Parmenides Of Elea

Great Teacher Series @ Theosophy Trust


PARMENIDES OF ELEA


The Pythagorean school established at Crotona had perished in the Founder's lifetime, and the Brotherhood sworn to follow its principles was dispersed and absorbed into the flux of Mediterranean civilization. But the profound power of Pythagoras' ideas carried through Magna Graecia into Hellas and across the Aegean Sea to Anatolia. In showing that mathematics – especially integral harmonics and geometrical ratios – underlie metaphysics and ethics, epistemology and aesthetics, Pythagoras provided philosophy and science with a foundation that preserves the integrity of mythic intuition and of abstract reasoning. Thinkers striving to develop coherent concepts of matter, to understand the intricacies of social order, to learn the secrets of cosmogenesis and to pass beyond the threshold of mundane existence into the arcana of the human soul, could all draw from the storehouse of Pythagorean thought. A vast diversity of intellectual interests and a multiplicity of goals and intentions made inevitable a wide range of distortions and misunderstandings of the Master's teaching. Within the dizzying swirl of competing schools and conflicting systems, a few philosophers stood back and attempted to discern root ideas within the tangle of noisome thought. Heraclitus of Ephesus pointed to universal flux as the essential characteristic of the manifest cosmos. From the opposite pole of the Greek world, another voice spoke of that which is ontologically prior to change.

Parmenides was born in the Greek colony of Elea in southern Italy around 515 B.C., hardly twenty-five years after the city itself was established. According to Diogenes Laertius, Parmenides first became a pupil of Xenophanes of Colophon, who spent part of his life in Elea and who uncompromisingly excoriated anthropomorphic conceptions of deity and nature, ridiculing ethnocentric presuppositions of every kind. Parmenides was persuaded, however, to pursue the philosophical life by Ameinias, a poor but noble Pythagorean who had probably been a direct disciple of the Master. The depth of Parmenides' discipleship is evidenced by the tradition that upon the death of Ameinias, Parmenides built a shrine at Elea in honour of his teacher. Parmenides himself was highly respected and took a hand in legislating for Elea, a city noted for being well-governed. Zeno became his best-known disciple, defending his teacher's doctrines in a series of famous paradoxes which have fascinated, challenged and perplexed enquiring minds to the present day.

About 450 B.C. Parmenides and Zeno journeyed to Athens for the Great Panathenaea, a yearly festival – especially splendid every fourth year – held for twenty-eight days in Hekatombaion (July – August) and culminating in a torchlight procession on Athena's birthday. According to Plato, Parmenides was about sixty-five when he visited Athens, and still a man of distinguished appearance, while Zeno was tall, handsome and almost forty. Parmenides had retired from an active defense of his ideas, but Zeno had written a treatise elaborating the seminal thought of his teacher. Socrates, who was probably not more than twenty, heard Zeno read his treatise and boldly questioned its line of reasoning. Rather than being annoyed at his lack of reticence before elders, Parmenides praised Socrates for his budding insight. In the discussion which followed, Socrates discovered the depth and power of the philosophic mind, an event which seems to have influenced him throughout the remainder of his life. Whether or not the dialogue Parmenides actually records the conversation between Socrates and Parmenides is moot; the esteem in which Parmenides was held by Plato is undeniable, and the spirit of Parmenidean thought is carefully recorded.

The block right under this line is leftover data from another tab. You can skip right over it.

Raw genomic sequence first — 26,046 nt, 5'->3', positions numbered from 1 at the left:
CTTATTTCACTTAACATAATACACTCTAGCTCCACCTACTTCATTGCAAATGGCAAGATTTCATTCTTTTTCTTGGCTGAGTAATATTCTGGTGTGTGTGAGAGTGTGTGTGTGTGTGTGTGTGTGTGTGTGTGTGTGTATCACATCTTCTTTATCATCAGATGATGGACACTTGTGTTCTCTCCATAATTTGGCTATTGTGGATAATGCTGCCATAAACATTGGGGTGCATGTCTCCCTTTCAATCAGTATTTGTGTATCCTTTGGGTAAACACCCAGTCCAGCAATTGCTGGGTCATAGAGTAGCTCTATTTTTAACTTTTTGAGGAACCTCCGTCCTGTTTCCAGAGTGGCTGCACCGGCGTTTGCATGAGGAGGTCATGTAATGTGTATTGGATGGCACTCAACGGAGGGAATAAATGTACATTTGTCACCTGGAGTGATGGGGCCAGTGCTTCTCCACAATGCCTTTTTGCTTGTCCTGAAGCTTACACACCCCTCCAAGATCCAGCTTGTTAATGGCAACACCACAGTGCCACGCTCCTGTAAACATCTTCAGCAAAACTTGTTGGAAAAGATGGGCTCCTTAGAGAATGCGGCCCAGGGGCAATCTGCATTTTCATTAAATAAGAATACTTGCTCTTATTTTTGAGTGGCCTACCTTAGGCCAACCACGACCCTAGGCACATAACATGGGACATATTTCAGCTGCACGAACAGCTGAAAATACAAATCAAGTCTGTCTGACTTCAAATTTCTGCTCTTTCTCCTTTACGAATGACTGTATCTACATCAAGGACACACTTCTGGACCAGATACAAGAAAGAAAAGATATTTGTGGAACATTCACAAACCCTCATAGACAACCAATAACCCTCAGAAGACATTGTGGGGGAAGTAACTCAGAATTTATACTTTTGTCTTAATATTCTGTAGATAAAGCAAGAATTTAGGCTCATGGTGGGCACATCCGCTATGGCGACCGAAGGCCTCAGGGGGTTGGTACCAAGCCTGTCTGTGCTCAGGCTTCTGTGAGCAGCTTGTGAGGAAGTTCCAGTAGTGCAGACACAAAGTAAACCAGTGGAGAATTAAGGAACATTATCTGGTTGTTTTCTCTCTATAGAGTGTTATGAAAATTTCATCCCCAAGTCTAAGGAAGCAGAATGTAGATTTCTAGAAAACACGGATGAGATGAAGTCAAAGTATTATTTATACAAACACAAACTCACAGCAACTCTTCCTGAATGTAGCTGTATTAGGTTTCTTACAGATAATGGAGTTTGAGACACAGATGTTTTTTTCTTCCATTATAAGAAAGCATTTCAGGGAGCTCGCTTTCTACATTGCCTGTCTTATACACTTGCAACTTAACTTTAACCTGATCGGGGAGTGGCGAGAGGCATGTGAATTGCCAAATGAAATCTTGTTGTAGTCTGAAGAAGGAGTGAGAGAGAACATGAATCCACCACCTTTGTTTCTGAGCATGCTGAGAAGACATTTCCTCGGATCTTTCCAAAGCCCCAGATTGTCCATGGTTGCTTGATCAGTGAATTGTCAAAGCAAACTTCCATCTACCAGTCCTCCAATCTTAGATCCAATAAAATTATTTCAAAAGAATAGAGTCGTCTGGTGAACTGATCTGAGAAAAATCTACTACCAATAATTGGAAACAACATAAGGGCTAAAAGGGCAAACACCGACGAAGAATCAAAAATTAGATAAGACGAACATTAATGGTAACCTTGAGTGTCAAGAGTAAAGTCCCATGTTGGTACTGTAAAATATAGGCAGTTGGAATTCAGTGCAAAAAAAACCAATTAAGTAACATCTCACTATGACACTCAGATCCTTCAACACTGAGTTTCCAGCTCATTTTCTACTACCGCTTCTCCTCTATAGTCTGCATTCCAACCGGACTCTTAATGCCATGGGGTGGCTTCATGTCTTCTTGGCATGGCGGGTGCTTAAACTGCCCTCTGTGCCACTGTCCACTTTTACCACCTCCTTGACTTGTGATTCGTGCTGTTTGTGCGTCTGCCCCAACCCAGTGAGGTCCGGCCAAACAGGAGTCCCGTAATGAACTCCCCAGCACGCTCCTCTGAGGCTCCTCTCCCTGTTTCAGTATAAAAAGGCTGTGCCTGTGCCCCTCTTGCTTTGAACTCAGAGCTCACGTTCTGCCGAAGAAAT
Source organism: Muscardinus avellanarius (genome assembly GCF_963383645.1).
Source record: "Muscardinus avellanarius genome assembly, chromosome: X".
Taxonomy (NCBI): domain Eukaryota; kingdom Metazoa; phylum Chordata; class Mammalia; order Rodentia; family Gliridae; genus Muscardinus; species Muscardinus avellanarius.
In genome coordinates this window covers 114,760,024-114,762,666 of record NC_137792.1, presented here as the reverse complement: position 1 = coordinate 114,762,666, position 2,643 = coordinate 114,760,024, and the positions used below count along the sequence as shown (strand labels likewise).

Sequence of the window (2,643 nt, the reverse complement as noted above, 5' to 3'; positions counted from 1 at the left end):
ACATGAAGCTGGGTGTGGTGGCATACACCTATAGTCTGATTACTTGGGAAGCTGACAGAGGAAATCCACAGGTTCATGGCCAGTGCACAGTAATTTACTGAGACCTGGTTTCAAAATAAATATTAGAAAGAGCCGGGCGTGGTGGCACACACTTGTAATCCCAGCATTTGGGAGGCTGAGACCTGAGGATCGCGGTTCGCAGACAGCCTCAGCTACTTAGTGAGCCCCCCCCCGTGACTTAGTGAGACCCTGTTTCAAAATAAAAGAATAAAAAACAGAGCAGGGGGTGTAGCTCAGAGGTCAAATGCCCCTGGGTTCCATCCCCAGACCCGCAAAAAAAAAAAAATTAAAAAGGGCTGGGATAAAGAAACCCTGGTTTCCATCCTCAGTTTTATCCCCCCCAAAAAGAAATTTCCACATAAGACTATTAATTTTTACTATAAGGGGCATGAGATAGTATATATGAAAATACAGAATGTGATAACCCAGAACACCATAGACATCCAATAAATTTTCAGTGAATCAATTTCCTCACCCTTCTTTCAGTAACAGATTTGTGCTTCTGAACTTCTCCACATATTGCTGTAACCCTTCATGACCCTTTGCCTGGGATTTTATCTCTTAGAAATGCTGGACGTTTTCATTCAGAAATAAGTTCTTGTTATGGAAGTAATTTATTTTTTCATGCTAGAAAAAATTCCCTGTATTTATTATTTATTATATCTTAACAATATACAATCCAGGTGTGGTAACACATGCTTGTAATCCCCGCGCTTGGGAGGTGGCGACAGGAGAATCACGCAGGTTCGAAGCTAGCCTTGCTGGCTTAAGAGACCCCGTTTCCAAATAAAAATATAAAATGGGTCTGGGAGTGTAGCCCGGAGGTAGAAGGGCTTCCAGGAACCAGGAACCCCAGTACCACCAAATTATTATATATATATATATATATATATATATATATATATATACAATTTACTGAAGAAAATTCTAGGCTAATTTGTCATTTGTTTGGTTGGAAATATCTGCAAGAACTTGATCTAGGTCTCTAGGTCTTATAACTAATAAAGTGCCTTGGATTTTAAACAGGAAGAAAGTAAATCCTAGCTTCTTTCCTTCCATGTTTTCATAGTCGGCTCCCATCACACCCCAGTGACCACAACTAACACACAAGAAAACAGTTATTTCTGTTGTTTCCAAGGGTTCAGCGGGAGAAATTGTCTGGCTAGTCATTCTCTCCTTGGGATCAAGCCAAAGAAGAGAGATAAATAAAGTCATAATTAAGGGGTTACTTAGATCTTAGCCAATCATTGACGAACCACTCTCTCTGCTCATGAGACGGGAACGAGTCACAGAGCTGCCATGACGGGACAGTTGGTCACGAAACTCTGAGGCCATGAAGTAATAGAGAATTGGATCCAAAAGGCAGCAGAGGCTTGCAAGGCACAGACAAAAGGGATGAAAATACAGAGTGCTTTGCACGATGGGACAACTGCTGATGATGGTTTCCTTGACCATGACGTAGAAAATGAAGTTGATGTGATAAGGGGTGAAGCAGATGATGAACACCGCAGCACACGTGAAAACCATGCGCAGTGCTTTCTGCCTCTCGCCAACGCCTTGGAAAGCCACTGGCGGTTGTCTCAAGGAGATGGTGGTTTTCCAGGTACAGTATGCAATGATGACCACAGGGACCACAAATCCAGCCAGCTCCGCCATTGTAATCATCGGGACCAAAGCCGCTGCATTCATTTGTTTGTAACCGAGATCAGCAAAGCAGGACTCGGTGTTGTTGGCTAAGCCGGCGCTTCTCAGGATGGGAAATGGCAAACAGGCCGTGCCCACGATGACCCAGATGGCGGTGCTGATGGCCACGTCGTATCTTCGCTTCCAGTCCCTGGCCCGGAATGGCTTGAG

Though it is the largest collection of fragments from a Greek philosopher before Plato, only one hundred fifty lines of dactylic hexameter have survived from Parmenides' writings. They belong to a treatise which discusses two modes of knowing – the Way of Truth and the Way of Seeming. The poem begins with an apocalyptic account of Parmenides' journey to a goddess who instructs him in the two ways. Like Orpheus descending into the underworld or Hesiod being taught by the Muses of Helicon, Parmenides found in the power of the reasoning mind truths akin to revelation. He was carried in a chariot to the luminous realm of the goddess.

On that way was I conveyed; for on it did the wise steeds convey me, drawing my chariot, and maidens led the way. The axle blazing in the socket – for it was urged round by well-turned wheels at each end – was making the boles in the naves sing, while the daughters of the Sun, hastening to convey me into the light, threw back the veils from off their faces and left the abode of night. There are the gates of the ways of Night and Day, fitted above with a lintel and below with a threshold of stone. They themselves, high in the air, are closed by mighty doors, and avenging Justice [dike] controls the double bolts. . . . When the doors were thrown back, they disclosed a wide opening, their brazen posts fitted with rivets and nails swinging in turn upon their hinges. Straight through them, on the broad way, did the maidens guide the horses and the chariot.